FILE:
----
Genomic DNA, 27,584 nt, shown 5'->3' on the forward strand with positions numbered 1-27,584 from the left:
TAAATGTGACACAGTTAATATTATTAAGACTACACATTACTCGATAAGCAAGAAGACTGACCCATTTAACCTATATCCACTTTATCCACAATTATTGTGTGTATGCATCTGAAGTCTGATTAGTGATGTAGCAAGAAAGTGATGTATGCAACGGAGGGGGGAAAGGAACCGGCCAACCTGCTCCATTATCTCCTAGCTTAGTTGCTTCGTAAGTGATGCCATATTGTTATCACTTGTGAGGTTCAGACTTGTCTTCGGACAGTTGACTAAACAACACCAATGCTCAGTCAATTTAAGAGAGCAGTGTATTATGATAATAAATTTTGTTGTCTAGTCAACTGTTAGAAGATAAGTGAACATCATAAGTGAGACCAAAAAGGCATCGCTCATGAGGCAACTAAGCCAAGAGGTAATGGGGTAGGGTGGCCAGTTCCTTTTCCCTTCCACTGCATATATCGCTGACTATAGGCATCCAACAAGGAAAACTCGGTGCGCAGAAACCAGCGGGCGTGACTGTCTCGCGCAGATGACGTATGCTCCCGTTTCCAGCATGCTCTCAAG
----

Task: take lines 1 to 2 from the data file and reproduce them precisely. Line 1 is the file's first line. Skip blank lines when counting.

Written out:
Genomic DNA, 27,584 nt, shown 5'->3' on the forward strand with positions numbered 1-27,584 from the left:
TAAATGTGACACAGTTAATATTATTAAGACTACACATTACTCGATAAGCAAGAAGACTGACCCATTTAACCTATATCCACTTTATCCACAATTATTGTGTGTATGCATCTGAAGTCTGATTAGTGATGTAGCAAGAAAGTGATGTATGCAACGGAGGGGGGAAAGGAACCGGCCAACCTGCTCCATTATCTCCTAGCTTAGTTGCTTCGTAAGTGATGCCATATTGTTATCACTTGTGAGGTTCAGACTTGTCTTCGGACAGTTGACTAAACAACACCAATGCTCAGTCAATTTAAGAGAGCAGTGTATTATGATAATAAATTTTGTTGTCTAGTCAACTGTTAGAAGATAAGTGAACATCATAAGTGAGACCAAAAAGGCATCGCTCATGAGGCAACTAAGCCAAGAGGTAATGGGGTAGGGTGGCCAGTTCCTTTTCCCTTCCACTGCATATATCGCTGACTATAGGCATCCAACAAGGAAAACTCGGTGCGCAGAAACCAGCGGGCGTGACTGTCTCGCGCAGATGACGTATGCTCCCGTTTCCAGCATGCTCTCAAG